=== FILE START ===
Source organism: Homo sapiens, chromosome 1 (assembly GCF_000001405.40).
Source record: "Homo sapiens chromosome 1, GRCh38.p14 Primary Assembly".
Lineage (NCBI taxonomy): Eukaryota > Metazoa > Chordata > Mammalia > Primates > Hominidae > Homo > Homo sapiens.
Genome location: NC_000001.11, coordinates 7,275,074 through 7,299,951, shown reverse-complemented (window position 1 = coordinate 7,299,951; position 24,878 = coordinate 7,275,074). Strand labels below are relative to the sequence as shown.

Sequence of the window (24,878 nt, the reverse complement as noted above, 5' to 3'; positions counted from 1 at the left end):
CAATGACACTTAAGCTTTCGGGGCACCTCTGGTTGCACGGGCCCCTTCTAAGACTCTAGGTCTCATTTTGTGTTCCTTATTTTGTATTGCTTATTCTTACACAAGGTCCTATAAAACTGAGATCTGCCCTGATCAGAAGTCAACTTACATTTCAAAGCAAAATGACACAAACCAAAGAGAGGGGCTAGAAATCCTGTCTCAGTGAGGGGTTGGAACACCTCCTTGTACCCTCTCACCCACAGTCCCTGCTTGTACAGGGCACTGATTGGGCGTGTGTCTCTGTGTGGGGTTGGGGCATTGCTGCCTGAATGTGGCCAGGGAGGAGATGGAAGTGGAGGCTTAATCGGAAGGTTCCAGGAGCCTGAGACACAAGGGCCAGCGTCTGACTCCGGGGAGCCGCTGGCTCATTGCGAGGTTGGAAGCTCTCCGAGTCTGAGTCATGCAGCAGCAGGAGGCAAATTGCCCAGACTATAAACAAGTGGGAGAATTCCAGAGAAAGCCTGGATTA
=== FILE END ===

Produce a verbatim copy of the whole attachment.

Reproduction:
Source organism: Homo sapiens, chromosome 1 (assembly GCF_000001405.40).
Source record: "Homo sapiens chromosome 1, GRCh38.p14 Primary Assembly".
Lineage (NCBI taxonomy): Eukaryota > Metazoa > Chordata > Mammalia > Primates > Hominidae > Homo > Homo sapiens.
Genome location: NC_000001.11, coordinates 7,275,074 through 7,299,951, shown reverse-complemented (window position 1 = coordinate 7,299,951; position 24,878 = coordinate 7,275,074). Strand labels below are relative to the sequence as shown.

Sequence of the window (24,878 nt, the reverse complement as noted above, 5' to 3'; positions counted from 1 at the left end):
CAATGACACTTAAGCTTTCGGGGCACCTCTGGTTGCACGGGCCCCTTCTAAGACTCTAGGTCTCATTTTGTGTTCCTTATTTTGTATTGCTTATTCTTACACAAGGTCCTATAAAACTGAGATCTGCCCTGATCAGAAGTCAACTTACATTTCAAAGCAAAATGACACAAACCAAAGAGAGGGGCTAGAAATCCTGTCTCAGTGAGGGGTTGGAACACCTCCTTGTACCCTCTCACCCACAGTCCCTGCTTGTACAGGGCACTGATTGGGCGTGTGTCTCTGTGTGGGGTTGGGGCATTGCTGCCTGAATGTGGCCAGGGAGGAGATGGAAGTGGAGGCTTAATCGGAAGGTTCCAGGAGCCTGAGACACAAGGGCCAGCGTCTGACTCCGGGGAGCCGCTGGCTCATTGCGAGGTTGGAAGCTCTCCGAGTCTGAGTCATGCAGCAGCAGGAGGCAAATTGCCCAGACTATAAACAAGTGGGAGAATTCCAGAGAAAGCCTGGATTA